In the Interest of D.D.R., N.R.R., and A.R., Children Appeal from 45th Judicial District Court of Bexar County (memorandum opinion)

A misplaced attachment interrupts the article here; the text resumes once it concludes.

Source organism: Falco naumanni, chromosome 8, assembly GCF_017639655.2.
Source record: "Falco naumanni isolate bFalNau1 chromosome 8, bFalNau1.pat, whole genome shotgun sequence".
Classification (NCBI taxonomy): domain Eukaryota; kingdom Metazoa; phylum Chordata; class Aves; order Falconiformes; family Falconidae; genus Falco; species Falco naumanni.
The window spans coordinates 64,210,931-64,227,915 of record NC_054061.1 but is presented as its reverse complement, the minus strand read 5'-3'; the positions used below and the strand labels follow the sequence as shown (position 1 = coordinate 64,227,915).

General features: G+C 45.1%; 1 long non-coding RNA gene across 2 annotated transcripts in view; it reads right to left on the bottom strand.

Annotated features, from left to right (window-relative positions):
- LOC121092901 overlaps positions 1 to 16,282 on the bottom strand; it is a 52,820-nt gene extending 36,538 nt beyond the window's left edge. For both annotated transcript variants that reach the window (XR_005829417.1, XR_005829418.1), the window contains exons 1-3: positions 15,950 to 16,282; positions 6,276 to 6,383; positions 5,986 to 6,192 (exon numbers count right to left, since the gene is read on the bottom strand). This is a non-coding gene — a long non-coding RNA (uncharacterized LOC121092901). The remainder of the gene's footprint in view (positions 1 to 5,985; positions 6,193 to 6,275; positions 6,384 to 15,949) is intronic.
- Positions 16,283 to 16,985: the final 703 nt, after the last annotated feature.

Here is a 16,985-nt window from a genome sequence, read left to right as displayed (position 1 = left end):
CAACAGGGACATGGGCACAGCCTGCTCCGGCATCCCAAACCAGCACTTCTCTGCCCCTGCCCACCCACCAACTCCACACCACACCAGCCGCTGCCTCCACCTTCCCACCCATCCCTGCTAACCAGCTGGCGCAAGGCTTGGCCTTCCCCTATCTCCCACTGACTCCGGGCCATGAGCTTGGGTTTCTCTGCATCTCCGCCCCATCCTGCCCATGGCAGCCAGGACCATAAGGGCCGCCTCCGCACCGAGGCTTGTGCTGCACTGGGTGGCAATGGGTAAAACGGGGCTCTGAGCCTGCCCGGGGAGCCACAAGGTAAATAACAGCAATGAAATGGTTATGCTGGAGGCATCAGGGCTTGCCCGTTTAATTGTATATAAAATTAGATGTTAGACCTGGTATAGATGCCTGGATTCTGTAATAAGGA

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Fourth Court of Appeals San Antonio, Texas MEMORANDUM OPINION No. 04-18-00585-CV IN THE INTEREST OF D.D.R., N.R.R., AND A.R., Children From the 45th Judicial District Court, Bexar County, Texas Trial Court No. 2017PA00986 Honorable Richard Garcia, Judge Presiding Opinion by: Irene Rios, Justice Sitting: Rebeca C. Martinez, Justice Patricia O. Alvarez, Justice Irene Rios, Justice Delivered and Filed: January 30, 2019 AFFIRMED Appellant Mother appeals the trial court’s order terminating her parental rights to her children, Denise, Nancy, and Adam. 1 Mother challenges the sufficiency of the evidence supporting the trial court’s finding that termination was in the children’s best interest as well the sufficiency of the evidence supporting the statutory predicate grounds for termination. We affirm the trial court’s order. BACKGROUND On May 9, 2017, the Texas Department of Family and Protective Services (“Department”) filed a petition to terminate parental rights. In the supporting affidavit, Department caseworker To protect the identity of minor children in an appeal from an order terminating parental rights, we refer to the parents as “Mother” and “Father” and the children by aliases. See TEX. FAM. CODE ANN. § 109.002(d); TEX. R. APP. P. 9.8(b)(2). Although the trial court’s order terminates the parental rights of both parents, only Mother appeals. 1 04-18-00585-CV Darrest McCalister states the Department received a referral on May 4, 2017 alleging Mother abandoned her children. McCalister explains in the affidavit that at the time of the referral, Adam lived with his maternal uncle, Isidro, and both Denise and Nancy lived with their maternal grandmother. On May 4, 2017, Isidro took Adam to school, but refused to pick Adam up at the end of the day. According to McCalister, Isidro explained Mother abandoned the children by leaving them with relatives. Mother’s siblings reported to McCalister that Mother is a heroin addict and does not provide a safe home for the children. Adam also told McCalister that Mother is a drug addict. In the affidavit, McCalister notes the Department was unable to locate Mother or Father. The Department was also unable to identify a relative willing to serve as a permanent caretaker for the three children. According to McCalister, intervention was necessary, in part, because the family members with whom the children were living had no legal rights regarding the children. The trial court held a bench trial on August 1, 2018, at which Mother appeared in person. The trial court signed an order terminating Mother’s parental rights on August 22, 2018, and this appeal followed. ANALYSIS Mother contends the evidence is legally and factually insufficient to support the trial court’s finding of statutory grounds for termination of her parental rights pursuant to Texas Family Code sections 161.001(b)(1)(F), (N), (O), and (P). Mother additionally contends the evidence is legally and factually insufficient to support the trial court’s finding that termination of her parental rights is in the best interest of the children. Standard of Review To terminate parental rights pursuant to section 161.001 of the Texas Family Code, the Department has the burden to prove by clear and convincing evidence: (1) one of the predicate -2- 04-18-00585-CV grounds in subsection 161.001(b)(1); and (2) that termination is in the best interest of the child. See TEX. FAM. CODE ANN. §§ 161.001, 161.206(a); In re A.V., 113 S.W.3d 355, 362 (Tex. 2003). In this case, the trial court found evidence of four predicate grounds to terminate Mother’s parental rights. 2 The trial court also found termination of Mother’s parental rights was in the best interest of the children. When reviewing the sufficiency of the evidence, we apply the well-established standards of review. See TEX. FAM. CODE ANN. §§ 101.007, 161.206(a); In re H.R.M., 209 S.W.3d 105, 108 (Tex. 2006) (factual sufficiency); In re J.P.B., 180 S.W.3d 570, 573 (Tex. 2005) (legal sufficiency). Statutory Grounds for Termination Termination Based on Section 161.001(b)(1)(O): Failure to Comply with Court Order Mother asserts the evidence is legally and factually insufficient to support termination of her parental rights pursuant to Family Code Section 161.001(1)(O). In her brief, Mother points out that she completed portions of her service plan, specifically drug treatment, as well as anger management and parenting classes. Mother argues that although she was not able to complete other portions of her service plan because she was incarcerated, she made a good faith effort to comply and her failure to comply was not attributable to her own fault. In making this argument, Mother appears to discuss only the parent visitation requirement of the service plan. 2 The trial court found evidence Mother failed to support the children … during a period of one year[;] … constructively abandoned the children[;] … failed to comply with the provisions of a court order[;] … [and] used a controlled substance … in a manner that endangered the health or safety of the child, and (1) failed to complete a court-ordered substance abuse treatment program[,] or (2) after completion of a court-ordered substance abuse treatment program continued to abuse a controlled substance … [.] See TEX. FAM. CODE ANN. § 161.001(b)(1)(F), (N), (O), (P). -3- 04-18-00585-CV Under Family Code Section 161.001(1)(O), termination of parental rights is warranted if the trial court finds by clear and convincing evidence the parent: failed to comply with the provisions of a court order that specifically established the actions necessary for the parent to obtain the return of the child who has been in the permanent or temporary managing conservatorship of the Department of Family and Protective Services for not less than nine months as a result of the child’s removal from the parent under Chapter 262 for the abuse or neglect of the child. TEX. FAM. CODE ANN. § 161.001(1)(O). “Texas courts generally take a strict approach to subsection (O)’s application.” In re S.J.R.–Z., No. 04–17–00238–CV, 2017 WL 6502563, at *9 (Tex. App.—San Antonio Dec. 20, 2017, pet. denied) (mem. op.) (internal quotation omitted); see also In re D.N., 405 S.W.3d 863, 877 (Tex. App.—Amarillo 2013, no pet.). “Ground O does not quantify any particular number of provisions of the family service plan that a parent must not achieve in order for the parental rights to be terminated.” In re B.H.R., 535 S.W.3d 114, 122 (Tex. App.—Texarkana 2017, no pet.). “Subsection O [also] does not provide a means to evaluate ‘excuses’ or ‘partial compliance.’” In re S.J.R.–Z., 2017 WL 6502563, at *9; see also In re J.S., 291 S.W.3d 60, 67 (Tex. App.—Eastland 2009, no pet.) (holding subsection (O) “does not encompass an evaluation of a parent’s partial achievement of plan requirements”). “In other words, ‘substantial compliance is not the same as complete compliance.’” In re S.J.R.–Z., 2017 WL 6502563, at *9 (quoting In re A.M.M., No. 04– 15–00638–CV, 2016 WL 1359342, at *3 (Tex. App.—San Antonio Apr. 6, 2016, no pet.) (mem. op.)). “A parent’s failure to complete one requirement of her [family service plan] supports termination under subsection (O).” In re J.M.T., 519 S.W.3d 258, 267 (Tex. App.—Houston [1st Dist.] 2017, pet. denied) (internal quotation omitted); In re M.C.G., 329 S.W.3d 674, 675 (Tex. App.—Houston [14th Dist.] 2010, pet. denied) (holding evidence that parent failed to complete individual therapy sufficient to support termination). -4- 04-18-00585-CV During the trial, the Department presented the testimony of caseworker Alysha Kraft, who explained the Department became involved when Mother left her children in the care of relatives. Kraft testified that the children’s maternal uncle Isidro, specifically, was unable and unwilling to care for the children. Kraft further testified that, at the time of the referral, Adam exhibited behavioral problems both at home and at school. On May 23, 2017, the trial court signed an order in which Mother was ordered to comply with the provisions of the Department’s service plan, as well as any amended service plan. The Family Service Plan filed by the Department on June 16, 2017, directed that Mother was to maintain contact with the Department, attend parent-child visits, attend Narcotics Anonymous meetings, submit to random drug testing, complete parenting classes, obtain safe and stable housing and employment, undergo a psychosocial evaluation and substance abuse assessment, and participate in individual therapy and substance abuse treatment. Kraft testified that Mother was incarcerated in October 2017, and released from custody on June 26, 2018. In the Family Service Plan Evaluation, filed with the court on June 27, 2018, the Department added a section titled “Criminal Involvement” which directed Mother to “refrain from continuing to get arrested and in trouble with the law. [Mother] will follow all conditions of her probation or parole.” Kraft testified that while incarcerated, Mother completed parenting and anger management classes, as well as inpatient drug treatment. Kraft testified that there was minimal contact between Mother and the Department following her release from custody and that Mother had not submitted to drug testing since her release. Kraft additionally testified that Mother had not engaged in individual therapy as required by the service plan. Kraft further testified Mother was rearrested on July 13, 2018. Viewing all the evidence in the light most favorable to the trial court’s judgment, we conclude a reasonable trier of fact could have formed a firm belief or conviction Mother failed to -5- 04-18-00585-CV comply with the provisions of the trial court’s order. Thus, the evidence is legally sufficient to support this finding. Based upon the same evidence and conclusions, the evidence is also factually sufficient to support the trial court’s termination finding under Section 161.001(b)(1)(O). Having determined the evidence is legally and factually sufficient to support the trial court’s finding on this statutory ground, we need not consider whether the evidence would support subsections (F), (N), or (P). See In re A.V., 113 S.W.3d 355, 362 (Tex. 2003) (affirming determination based on one predicate without reaching second predicate found by factfinder and challenged by parent). Best Interests In determining whether a child’s parent is willing and able to provide the child with a safe environment, we consider the factors set forth in Family Code section 263.307(b). See TEX. FAM. CODE ANN. § 263.307(b). We also apply the non-exhaustive Holley factors to our analysis. 3 See Holley v. Adams, 544 S.W.2d 367, 371-72 (Tex. 1976). Evidence that proves one or more statutory ground for termination may also constitute evidence illustrating that termination is in the child’s best interest. In re C.H., 89 S.W.3d 17, 28 (Tex. 2002) (holding same evidence may be probative of both section 161.001(b)(1) grounds and best interest, but such evidence does not relieve the State of its burden to prove best interest). “A best interest analysis may consider circumstantial evidence, subjective factors, and the totality of the evidence as well as the direct evidence.” See In re E.D., 419 S.W.3d 615, 620 (Tex. App.—San Antonio 2013, pet. denied). “A trier of fact These factors include: (1) the child’s desires; (2) the child’s present and future emotional and physical needs; (3) any present or future emotional and physical danger to the child; (4) the parental abilities of the individuals seeking custody; (5) the programs available to assist the individuals seeking custody to promote the child’s best interest; (6) the plans for the child by the individuals or agency seeking custody; (7) the stability of the home or proposed placement; (8) the parent’s acts or omissions which may indicate that the existing parent-child relationship is improper; and (9) any excuse for the parent’s acts or omissions. See Holley v. Adams, 544 S.W.2d 367, 371-72 (Tex. 1976); In re E.C.R., 402 S.W.3d 239, 249 n.9 (Tex. 2013). 3 -6- 04-18-00585-CV may measure a parent’s future conduct by his past conduct and determine whether termination of parental rights is in the child’s best interest.” Id. Kraft testified the children had been placed with their maternal grandparents since May 2017. Kraft expressed concern that Nancy was exhibiting behavioral problems and also that the grandparents did not want permanent managing conservatorship of the children. Although the maternal grandmother testified the children still wanted a relationship with Mother, Kraft informed the trial court that two of the children, Denise and Adam, expressed that they wanted their grandparents to adopt them. According to Kraft, Nancy stated she wanted Mother to do what was necessary for Mother to retain her parental rights. As noted above, Kraft testified Mother did not comply with the provisions of the courtordered service plan. In re E.C.R., 402 S.W.3d 239, 249 (Tex. 2013) (evidence that the appellant failed to comply with the court-ordered service plan supported the trial court’s best-interest determination); see also In re A.H., No. 04–15–00416–CV, 2015 WL 7565569, at *9 (Tex. App.— San Antonio Nov. 25, 2015, no pet.) (mem. op.) (holding failure to complete family service plan is indicative of failure to prioritize child). Specifically, Mother did not “refrain from continuing to get arrested and in trouble with the law.” Having reviewed the record and considered all the evidence in the appropriate light for each standard of review, we conclude the trial court could have formed a firm belief or conviction that termination of Mother’s parental rights was in the children’s best interest. See TEX. FAM. CODE ANN. § 161.001(b)(2); In re H.R.M., 209 S.W.3d at 108; In re J.P.B., 180 S.W.3d at 573; see also generally In re A.B., 437 S.W.3d 498, 503 (Tex. 2014) (recognizing an appellate court need not detail the evidence if affirming a termination judgment). -7- 04-18-00585-CV CONCLUSION For the foregoing reasons, we affirm the trial court’s order terminating Mother’s parental rights. Irene Rios, Justice -8-